Head lice policy for Manchester schools still being sorted out
MANCHESTER — Head lice policy will once again top the agenda of the school board’s Coordination Committee today.
The panel is expected to hear from city and district health officials who are backing a revised policy that would no longer automatically send students home who are found to have head lice or nits. Instead, students determined to have lice would be sent home only if they feel “uncomfortable or if the administration deems it necessary,” according to the proposed policy.
Changing the current procedure has proven controversial. Last year, the Coordination Committee overwhelmingly rejected any relaxing of its “no-nit” policy. School board members have maintained that the district needs to maintain a no-tolerance policy toward lice.
The state Department of Education, as well as the American Academy of Pediatrics and the National Association of School Nurses, have in recent years come out against “no-nit” policies.
“‘No nit ’ policies contribute to the stigma created around lice,” the DOE notes in its guidelines. “This over-emphasis on case-finding can lead to unproductive use of time by school staff and parents, missed classes, unnecessary absences and parents missing work.”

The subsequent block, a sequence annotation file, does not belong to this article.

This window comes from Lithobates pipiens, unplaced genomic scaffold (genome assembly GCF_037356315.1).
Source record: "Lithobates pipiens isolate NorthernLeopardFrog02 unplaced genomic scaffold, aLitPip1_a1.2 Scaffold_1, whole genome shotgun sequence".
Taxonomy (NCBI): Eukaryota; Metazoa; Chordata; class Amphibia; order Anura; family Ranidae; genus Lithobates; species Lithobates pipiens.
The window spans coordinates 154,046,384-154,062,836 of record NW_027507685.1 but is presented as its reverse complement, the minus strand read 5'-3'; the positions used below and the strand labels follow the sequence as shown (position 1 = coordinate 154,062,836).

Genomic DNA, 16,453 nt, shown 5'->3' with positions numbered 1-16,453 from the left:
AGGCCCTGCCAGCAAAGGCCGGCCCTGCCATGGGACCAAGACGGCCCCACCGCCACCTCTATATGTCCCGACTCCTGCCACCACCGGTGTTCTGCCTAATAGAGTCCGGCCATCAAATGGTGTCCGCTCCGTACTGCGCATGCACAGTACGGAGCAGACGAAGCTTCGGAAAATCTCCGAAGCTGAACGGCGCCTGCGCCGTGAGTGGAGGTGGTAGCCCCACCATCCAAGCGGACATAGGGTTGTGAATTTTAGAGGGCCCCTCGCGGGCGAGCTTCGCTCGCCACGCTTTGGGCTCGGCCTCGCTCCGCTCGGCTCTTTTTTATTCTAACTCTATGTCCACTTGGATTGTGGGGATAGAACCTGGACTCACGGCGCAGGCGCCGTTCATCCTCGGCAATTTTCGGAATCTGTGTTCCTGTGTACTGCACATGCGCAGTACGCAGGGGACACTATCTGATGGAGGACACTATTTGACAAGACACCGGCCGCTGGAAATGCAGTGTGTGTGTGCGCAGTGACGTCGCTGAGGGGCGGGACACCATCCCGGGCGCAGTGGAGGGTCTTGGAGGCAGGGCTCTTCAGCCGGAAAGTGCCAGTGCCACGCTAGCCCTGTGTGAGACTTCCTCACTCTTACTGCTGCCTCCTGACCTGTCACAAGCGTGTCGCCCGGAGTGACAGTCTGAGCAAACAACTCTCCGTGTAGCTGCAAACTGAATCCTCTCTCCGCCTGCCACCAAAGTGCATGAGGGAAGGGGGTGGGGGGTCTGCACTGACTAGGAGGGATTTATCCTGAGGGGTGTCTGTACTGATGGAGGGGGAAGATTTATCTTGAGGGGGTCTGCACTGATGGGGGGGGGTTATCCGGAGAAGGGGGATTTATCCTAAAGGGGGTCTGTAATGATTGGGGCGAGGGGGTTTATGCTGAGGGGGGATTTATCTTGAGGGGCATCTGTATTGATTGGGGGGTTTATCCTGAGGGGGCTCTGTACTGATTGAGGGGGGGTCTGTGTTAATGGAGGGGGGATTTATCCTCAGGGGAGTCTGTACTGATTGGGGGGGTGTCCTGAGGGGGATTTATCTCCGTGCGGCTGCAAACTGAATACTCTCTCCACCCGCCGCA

At a school board meeting last month, city Public Health Director Tim Soucy said that the current policy is based on misconceptions that lice are transmitted readily from child to child.
At the meeting, at-large board member Kathy Staub, who sits on the Coordination Committee, requested that the panel hear from a school nurse before a decision is made whether to alter the lice policy. “I just think we should be making decisions based on information, not just opinion,” she said. “They must have backing for wanting to do this, so I’m anxious to hear about it.”
The committee meeting begins at 5 p.m. at City Hall.